Andrián Pertout speaks with Tommy Emmanuel about his stint with Sir George Martin, the ups and downs of the music business, and his new album 'Only'.
In the words of Chet Atkins, Tommy Emmanuel stands as, “one of the greatest guitarists on the planet” – whether you agree with the accolade or not, whether you like his music or not, one thing that you can’t take away from Tommy is the music, because it flows through his veins. His musical career is one that actually began at the age of four, and in the small country town of Muswellbrook, NSW, where his father initiated the outback tours together with his brother Phil, and other siblings. With now seven solo albums under his belt, three can claim to have achieved ARIA’s double platinum status, while the other three, a gold rating. His performing and recording credits include work with Sir George Martin, John Fogerty, Tina Turner, Stevie Wonder, Eric Clapton, Chet Atkins, Albert Lee, Michael Bolton, John Denver, Joan Armatrading, Olivia Newton-John, Hank Marvin, James Morrison, Larry Carlton, John Farnham, Tina Arena and Bill Wyman, while his collection of accolades and awards lists a 1997 ‘Grammy’ nomination, a 1999 ‘CGP’ (Certified Guitar Player), a 1997 ‘Nammy’ (Nashville Music Award), two ‘MO’ Awards for ‘Performer of the Year’ (1995 and 1997), as well as two ‘Australian Ambassador of Music’ awards and five for ‘Australian Guitarist of the Year’.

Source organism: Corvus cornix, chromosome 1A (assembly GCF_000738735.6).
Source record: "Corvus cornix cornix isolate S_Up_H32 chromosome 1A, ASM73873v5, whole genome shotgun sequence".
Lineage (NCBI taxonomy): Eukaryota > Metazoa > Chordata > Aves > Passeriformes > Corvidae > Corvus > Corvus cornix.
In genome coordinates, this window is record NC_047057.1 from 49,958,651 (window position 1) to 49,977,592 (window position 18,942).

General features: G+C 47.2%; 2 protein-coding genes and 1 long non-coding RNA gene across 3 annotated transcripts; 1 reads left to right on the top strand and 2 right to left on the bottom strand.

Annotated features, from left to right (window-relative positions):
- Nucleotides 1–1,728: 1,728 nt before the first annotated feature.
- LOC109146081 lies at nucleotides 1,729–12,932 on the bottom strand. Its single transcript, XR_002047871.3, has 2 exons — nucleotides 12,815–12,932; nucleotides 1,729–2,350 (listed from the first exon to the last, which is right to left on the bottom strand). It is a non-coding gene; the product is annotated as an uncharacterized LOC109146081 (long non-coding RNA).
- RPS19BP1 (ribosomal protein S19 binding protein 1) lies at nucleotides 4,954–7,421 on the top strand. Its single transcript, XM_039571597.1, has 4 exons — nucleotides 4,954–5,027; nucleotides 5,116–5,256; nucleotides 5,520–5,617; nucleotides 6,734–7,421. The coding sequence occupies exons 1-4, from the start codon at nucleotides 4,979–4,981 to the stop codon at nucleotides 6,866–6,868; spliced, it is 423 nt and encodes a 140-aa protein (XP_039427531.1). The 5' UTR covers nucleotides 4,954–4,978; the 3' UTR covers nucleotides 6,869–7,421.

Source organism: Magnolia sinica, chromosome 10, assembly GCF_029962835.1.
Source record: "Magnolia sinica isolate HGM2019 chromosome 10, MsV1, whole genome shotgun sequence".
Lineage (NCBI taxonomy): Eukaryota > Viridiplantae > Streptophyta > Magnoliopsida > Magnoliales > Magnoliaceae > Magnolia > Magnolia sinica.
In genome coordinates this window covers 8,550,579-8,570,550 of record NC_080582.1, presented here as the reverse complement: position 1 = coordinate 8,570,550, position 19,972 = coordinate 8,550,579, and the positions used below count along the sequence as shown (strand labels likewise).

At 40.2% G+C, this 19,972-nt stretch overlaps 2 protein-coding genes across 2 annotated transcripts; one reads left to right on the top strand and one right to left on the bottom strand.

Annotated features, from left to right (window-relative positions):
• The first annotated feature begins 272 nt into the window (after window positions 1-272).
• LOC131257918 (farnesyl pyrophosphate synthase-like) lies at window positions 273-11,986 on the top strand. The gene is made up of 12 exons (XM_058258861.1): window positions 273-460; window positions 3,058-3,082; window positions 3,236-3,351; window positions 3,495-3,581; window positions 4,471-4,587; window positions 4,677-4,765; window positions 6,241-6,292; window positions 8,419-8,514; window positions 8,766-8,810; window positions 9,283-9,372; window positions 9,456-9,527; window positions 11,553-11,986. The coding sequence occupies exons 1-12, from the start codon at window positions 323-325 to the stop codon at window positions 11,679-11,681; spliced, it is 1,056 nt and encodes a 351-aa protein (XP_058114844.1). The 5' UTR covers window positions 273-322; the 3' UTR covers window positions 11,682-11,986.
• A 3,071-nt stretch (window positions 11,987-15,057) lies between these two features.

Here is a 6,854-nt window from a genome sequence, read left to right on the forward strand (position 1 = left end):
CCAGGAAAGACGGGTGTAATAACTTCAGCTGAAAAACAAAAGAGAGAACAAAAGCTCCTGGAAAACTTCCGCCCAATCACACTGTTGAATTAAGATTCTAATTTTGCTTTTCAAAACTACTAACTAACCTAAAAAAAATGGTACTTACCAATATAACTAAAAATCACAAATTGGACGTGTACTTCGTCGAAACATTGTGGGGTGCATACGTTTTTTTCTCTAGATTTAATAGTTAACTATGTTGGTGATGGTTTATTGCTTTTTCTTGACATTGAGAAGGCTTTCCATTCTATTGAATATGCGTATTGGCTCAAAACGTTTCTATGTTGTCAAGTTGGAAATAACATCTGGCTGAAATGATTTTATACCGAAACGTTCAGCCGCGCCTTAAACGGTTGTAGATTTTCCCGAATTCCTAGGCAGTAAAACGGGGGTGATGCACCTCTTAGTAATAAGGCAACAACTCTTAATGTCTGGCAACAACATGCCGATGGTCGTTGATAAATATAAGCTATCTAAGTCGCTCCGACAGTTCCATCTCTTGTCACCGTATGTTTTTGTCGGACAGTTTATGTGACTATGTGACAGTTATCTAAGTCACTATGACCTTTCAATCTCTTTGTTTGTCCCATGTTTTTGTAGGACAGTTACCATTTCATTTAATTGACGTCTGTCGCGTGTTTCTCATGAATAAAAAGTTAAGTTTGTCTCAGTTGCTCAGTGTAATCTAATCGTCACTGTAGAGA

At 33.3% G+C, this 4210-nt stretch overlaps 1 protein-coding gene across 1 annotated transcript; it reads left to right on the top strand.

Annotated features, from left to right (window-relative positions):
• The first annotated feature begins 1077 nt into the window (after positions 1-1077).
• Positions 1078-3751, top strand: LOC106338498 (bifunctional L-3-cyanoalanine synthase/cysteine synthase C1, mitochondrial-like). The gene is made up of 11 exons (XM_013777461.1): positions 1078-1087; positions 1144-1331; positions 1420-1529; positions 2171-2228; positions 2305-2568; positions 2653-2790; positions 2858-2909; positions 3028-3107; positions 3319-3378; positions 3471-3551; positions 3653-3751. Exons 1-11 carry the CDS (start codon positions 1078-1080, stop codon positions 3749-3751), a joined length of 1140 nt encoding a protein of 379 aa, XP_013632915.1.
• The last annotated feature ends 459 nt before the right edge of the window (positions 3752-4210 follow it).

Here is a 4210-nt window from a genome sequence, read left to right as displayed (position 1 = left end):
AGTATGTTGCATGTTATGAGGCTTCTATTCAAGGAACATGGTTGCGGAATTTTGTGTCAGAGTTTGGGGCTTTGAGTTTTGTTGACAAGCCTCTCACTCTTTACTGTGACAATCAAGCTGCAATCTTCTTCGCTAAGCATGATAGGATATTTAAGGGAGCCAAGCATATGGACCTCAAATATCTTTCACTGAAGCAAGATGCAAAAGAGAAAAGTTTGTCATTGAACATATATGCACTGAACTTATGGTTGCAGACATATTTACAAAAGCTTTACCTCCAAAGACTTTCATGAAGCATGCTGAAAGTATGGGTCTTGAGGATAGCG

With your countless number of achievements, what do you now consider as the highlight of your career so far?
TE: ”One of the most moving things for me, apart from working with Chet Atkins – which was a most fantastic part of my life, because I had been inspired by him since I was a little boy – was the tour with Sir George Martin. Playing all that Beatles music was the most emotional experience of my life. You can’t imagine how good it feels to play that music with an orchestra, and singers who are into the music; people like Glenn Shorrock and James Reyne, Human Nature, all those people that did that tour with us. And having George at the helm, the guy who originally did it all – it was so moving, and especially when we did ‘Penny Lane’, ‘Across the Universe’ and all those tunes – and then eventually the show finishes with ‘Hey Jude’. Honestly, we’d come off stage just crying our eyes out at the end of every night because it was so good. The music was so good that you could barely stand it. I think that tour will always have a special place in my heart, because it was so special.“
A fan reported to me that the stint with Sir George Martin included a slight slip in balance. How does a public figure cope with the biggest nightmare?